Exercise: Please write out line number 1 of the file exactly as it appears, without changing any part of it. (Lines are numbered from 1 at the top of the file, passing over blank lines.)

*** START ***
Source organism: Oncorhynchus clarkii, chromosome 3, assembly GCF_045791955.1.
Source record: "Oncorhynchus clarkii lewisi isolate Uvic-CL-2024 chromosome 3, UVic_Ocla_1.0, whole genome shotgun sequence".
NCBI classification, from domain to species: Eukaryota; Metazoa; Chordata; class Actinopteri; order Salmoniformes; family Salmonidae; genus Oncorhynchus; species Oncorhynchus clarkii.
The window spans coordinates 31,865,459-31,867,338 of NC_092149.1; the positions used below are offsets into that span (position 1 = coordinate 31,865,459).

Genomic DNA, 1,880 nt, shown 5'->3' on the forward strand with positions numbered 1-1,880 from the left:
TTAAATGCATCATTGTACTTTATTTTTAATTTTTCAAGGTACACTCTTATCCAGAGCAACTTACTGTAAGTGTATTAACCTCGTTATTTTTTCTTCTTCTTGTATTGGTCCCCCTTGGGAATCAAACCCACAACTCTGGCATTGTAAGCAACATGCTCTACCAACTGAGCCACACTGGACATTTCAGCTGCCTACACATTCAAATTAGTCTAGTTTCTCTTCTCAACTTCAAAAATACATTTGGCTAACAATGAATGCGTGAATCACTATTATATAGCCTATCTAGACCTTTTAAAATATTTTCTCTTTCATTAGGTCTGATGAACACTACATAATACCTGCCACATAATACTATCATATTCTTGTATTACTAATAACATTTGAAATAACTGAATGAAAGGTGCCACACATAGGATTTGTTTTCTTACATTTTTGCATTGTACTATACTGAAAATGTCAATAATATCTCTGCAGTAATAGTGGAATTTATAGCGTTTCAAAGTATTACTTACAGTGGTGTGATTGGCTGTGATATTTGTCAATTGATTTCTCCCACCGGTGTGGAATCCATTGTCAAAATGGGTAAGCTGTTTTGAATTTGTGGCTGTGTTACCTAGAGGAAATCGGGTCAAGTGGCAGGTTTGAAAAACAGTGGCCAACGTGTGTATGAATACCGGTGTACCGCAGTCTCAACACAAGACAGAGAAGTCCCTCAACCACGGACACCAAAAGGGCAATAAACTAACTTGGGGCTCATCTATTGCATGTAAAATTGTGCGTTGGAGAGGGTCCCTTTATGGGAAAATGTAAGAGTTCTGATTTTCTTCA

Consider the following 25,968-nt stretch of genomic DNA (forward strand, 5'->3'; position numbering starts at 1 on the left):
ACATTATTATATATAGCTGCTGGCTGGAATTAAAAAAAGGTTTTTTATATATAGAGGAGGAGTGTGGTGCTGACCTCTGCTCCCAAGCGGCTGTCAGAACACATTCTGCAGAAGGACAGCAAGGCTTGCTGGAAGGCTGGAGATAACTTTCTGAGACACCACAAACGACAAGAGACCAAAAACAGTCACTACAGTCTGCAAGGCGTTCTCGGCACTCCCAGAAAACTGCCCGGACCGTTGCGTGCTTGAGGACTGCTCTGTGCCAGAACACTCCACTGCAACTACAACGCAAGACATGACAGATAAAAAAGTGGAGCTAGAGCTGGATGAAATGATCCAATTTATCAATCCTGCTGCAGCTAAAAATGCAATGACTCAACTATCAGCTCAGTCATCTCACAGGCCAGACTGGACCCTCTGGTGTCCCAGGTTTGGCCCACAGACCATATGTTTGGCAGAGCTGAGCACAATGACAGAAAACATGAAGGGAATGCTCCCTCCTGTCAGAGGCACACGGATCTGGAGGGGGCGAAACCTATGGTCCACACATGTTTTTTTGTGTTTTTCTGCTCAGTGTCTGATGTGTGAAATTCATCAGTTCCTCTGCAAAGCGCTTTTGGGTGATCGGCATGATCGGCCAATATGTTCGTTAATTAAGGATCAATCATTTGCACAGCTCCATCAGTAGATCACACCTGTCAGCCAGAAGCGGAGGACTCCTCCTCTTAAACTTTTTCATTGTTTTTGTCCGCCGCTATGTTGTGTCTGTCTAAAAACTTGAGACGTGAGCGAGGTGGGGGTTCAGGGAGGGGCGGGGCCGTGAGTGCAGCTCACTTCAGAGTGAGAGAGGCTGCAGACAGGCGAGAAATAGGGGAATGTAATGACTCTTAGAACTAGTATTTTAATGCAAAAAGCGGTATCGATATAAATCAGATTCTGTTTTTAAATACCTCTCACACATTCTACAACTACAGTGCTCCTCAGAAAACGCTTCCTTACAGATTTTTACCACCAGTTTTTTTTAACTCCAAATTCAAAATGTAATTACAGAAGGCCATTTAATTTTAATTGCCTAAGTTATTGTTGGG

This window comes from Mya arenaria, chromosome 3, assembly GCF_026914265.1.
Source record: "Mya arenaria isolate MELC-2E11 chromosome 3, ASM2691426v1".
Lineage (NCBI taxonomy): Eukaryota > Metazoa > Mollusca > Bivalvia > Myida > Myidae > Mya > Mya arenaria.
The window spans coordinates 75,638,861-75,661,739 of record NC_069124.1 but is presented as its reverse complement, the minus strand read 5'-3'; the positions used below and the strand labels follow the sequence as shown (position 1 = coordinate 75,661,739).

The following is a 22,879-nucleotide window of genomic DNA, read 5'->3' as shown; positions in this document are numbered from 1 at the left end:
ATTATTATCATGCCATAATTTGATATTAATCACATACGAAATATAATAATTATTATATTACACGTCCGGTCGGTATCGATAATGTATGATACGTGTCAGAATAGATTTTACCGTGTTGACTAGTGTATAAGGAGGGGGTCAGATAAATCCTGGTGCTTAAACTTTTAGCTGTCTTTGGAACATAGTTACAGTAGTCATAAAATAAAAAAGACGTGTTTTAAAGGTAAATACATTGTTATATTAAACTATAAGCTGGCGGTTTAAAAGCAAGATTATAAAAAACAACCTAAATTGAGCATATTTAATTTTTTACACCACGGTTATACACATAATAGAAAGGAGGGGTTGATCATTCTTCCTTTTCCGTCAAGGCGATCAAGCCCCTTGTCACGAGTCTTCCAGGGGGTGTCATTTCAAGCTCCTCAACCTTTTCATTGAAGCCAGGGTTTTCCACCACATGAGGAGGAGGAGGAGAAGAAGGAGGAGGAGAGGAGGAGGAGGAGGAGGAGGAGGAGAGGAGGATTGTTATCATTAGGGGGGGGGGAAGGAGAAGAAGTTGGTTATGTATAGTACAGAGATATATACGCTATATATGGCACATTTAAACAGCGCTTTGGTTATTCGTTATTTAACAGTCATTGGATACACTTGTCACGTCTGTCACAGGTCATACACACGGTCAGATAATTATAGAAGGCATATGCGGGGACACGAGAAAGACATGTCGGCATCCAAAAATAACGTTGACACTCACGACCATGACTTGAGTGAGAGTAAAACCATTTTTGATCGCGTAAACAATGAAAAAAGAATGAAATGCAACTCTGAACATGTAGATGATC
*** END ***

Source organism: Oncorhynchus clarkii, chromosome 3, assembly GCF_045791955.1.